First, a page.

Speaking of parallels, a number of Cambodia watchers have ventured an analysis as to the period of development the Cambodian judicial system is in now relative to that of the West. I have recently come across a most curious description of the French judicial system circa 1300-1400s written by an author in 1915. The following excerpt is particularly illustrative on the point:
"[T]he system of salability had the result of favoring the old practice of judicial fees [...]. About the end of the 1300s gold and silver were substituted in the place of presents in kind, and from being optional, judicial fees became obligatory (1395-1402). The judges had no legal claim to enforce the payment of fees; the suitor handed them to the recorder after the decision, and the total amount was divided among the judges after each session according to the number and importance of the cases which they had decided. The exorbitant price of the judicial offices and the extreme smallness of the salaries the judges received did not at all justify the collection of these fees, but they explained the practice and constituted extenuating circumstances in favor of the old magistracy" (Jean Bissaud, A History of French Public Law, 461 (1915)).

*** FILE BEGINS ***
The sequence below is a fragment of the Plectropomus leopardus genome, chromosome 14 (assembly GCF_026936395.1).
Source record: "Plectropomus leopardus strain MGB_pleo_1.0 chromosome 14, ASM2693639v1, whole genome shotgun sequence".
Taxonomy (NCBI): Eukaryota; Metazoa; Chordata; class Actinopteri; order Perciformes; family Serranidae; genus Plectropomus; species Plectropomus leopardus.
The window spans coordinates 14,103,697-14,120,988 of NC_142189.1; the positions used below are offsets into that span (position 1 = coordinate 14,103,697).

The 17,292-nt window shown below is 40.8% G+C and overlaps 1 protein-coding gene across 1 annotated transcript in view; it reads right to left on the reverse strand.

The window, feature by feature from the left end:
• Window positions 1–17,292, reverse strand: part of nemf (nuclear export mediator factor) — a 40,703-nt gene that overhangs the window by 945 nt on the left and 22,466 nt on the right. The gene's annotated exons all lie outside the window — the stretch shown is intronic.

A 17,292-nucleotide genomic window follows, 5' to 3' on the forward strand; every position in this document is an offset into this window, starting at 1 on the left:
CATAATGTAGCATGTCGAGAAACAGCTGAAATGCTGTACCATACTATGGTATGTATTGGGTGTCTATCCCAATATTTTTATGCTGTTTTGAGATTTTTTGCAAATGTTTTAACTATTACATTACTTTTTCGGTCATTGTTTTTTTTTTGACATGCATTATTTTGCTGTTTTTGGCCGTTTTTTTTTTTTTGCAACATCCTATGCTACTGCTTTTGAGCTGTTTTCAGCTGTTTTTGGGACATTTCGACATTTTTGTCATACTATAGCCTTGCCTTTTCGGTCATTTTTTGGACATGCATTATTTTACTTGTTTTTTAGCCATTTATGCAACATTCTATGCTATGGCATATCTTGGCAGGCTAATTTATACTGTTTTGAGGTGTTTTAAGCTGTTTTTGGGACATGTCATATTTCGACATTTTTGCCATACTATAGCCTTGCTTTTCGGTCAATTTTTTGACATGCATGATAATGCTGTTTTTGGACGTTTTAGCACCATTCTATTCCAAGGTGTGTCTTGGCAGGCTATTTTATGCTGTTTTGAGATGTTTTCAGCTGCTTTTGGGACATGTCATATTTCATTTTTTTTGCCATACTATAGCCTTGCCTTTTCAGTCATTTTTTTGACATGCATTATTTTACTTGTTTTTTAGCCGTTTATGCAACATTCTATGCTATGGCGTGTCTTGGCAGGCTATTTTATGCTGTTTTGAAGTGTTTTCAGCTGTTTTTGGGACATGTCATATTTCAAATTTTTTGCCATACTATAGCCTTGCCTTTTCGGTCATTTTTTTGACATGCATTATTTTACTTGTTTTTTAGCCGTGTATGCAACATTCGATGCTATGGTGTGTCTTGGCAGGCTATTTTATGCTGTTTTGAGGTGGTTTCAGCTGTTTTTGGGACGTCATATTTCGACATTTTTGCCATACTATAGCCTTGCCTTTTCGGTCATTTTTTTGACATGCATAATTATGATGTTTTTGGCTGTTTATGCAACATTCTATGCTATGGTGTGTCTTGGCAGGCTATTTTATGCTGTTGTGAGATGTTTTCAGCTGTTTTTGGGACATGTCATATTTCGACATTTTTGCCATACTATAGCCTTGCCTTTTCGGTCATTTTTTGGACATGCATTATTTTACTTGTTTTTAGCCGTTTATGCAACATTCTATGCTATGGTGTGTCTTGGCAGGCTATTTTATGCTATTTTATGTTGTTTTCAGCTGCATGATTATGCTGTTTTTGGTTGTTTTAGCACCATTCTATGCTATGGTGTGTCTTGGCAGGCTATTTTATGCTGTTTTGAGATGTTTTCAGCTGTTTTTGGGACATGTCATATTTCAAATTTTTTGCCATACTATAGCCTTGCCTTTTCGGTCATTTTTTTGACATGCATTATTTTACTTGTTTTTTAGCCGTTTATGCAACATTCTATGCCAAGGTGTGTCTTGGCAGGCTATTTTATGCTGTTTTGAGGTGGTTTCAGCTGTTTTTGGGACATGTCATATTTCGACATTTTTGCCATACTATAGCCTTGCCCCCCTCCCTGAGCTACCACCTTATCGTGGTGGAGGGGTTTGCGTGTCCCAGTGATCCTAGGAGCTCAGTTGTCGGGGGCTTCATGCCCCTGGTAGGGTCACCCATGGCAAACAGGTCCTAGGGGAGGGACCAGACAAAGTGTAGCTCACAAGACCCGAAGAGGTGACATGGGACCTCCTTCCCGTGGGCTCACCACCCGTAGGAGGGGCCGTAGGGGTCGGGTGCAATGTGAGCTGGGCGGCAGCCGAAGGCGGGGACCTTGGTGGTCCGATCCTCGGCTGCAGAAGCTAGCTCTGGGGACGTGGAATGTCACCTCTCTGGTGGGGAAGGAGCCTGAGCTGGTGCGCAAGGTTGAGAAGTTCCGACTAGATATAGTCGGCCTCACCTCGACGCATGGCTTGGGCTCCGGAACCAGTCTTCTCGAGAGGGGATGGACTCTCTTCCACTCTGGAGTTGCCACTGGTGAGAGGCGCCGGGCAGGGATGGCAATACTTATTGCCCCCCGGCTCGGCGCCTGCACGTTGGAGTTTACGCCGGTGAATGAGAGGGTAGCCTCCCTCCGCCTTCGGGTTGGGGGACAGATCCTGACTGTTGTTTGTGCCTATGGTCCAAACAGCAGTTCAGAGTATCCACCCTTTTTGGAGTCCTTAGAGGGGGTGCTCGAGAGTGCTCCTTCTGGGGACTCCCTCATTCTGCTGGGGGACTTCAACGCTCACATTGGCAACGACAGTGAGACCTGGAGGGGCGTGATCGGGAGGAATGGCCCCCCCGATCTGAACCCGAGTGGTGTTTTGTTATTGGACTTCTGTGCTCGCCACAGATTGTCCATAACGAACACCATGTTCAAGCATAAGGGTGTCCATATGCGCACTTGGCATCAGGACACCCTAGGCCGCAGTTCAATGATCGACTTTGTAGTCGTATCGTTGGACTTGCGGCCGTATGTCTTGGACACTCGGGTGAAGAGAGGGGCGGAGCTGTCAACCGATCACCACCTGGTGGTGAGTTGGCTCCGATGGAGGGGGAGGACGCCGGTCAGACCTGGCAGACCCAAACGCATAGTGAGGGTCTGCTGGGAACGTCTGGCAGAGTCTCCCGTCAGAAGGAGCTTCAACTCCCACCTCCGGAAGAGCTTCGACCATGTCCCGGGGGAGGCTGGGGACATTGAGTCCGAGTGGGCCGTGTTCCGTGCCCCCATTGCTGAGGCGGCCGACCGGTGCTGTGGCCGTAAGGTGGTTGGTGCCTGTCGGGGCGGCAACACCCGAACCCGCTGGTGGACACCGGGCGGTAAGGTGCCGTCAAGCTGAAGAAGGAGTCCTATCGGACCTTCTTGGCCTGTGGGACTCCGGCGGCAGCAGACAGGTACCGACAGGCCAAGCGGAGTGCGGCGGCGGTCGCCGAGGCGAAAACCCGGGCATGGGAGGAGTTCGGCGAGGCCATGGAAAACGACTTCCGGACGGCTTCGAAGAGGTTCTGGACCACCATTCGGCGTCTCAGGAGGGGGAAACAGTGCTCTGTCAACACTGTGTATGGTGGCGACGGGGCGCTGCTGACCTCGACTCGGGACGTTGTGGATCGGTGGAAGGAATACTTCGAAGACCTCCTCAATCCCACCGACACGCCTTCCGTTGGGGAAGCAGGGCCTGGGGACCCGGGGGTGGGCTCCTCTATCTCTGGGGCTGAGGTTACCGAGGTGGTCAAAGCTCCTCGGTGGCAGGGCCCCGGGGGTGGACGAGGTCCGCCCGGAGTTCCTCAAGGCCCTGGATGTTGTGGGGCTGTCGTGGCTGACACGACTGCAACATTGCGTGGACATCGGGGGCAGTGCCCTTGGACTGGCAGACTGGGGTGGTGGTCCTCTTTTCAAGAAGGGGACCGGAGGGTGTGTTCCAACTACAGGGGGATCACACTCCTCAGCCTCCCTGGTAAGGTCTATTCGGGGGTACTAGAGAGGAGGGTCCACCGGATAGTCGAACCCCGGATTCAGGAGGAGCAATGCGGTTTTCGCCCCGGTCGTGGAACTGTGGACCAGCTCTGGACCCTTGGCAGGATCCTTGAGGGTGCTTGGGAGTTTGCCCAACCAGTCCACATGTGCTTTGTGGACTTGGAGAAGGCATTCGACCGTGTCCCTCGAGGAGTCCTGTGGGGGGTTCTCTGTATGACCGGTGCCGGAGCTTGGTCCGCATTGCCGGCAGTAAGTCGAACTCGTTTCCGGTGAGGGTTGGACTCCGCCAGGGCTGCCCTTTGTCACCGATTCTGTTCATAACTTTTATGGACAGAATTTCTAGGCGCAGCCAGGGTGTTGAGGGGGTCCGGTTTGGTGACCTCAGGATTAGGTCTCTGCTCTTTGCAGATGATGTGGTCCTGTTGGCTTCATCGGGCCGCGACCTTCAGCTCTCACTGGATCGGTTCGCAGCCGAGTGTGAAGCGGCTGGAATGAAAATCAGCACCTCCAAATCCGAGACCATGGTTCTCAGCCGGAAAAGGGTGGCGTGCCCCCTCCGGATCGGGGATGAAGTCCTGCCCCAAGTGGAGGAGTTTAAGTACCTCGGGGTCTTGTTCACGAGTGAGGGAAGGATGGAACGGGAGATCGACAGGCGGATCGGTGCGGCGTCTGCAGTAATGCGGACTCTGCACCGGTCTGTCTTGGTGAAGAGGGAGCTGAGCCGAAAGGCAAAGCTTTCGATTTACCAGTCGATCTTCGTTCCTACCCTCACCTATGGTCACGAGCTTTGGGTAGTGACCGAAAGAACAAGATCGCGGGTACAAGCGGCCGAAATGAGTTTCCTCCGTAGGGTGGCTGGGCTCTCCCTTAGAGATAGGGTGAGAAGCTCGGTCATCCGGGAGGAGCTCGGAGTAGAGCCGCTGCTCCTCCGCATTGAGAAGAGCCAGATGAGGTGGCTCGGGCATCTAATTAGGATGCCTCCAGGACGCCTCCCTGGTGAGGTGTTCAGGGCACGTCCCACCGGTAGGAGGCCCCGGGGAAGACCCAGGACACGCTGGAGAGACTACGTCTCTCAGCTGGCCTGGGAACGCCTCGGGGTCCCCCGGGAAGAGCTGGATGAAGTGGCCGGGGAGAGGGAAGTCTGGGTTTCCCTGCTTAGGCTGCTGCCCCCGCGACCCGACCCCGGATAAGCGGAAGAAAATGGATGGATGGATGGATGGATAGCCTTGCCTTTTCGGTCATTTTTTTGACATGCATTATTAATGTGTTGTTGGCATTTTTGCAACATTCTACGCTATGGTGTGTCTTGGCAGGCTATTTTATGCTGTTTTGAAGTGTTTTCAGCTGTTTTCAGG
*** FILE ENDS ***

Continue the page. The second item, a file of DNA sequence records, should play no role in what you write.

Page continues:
Now we have an answer to this perennial question: Relative to France, the Cambodian judicial system is now somewhere in the 1300-1400s.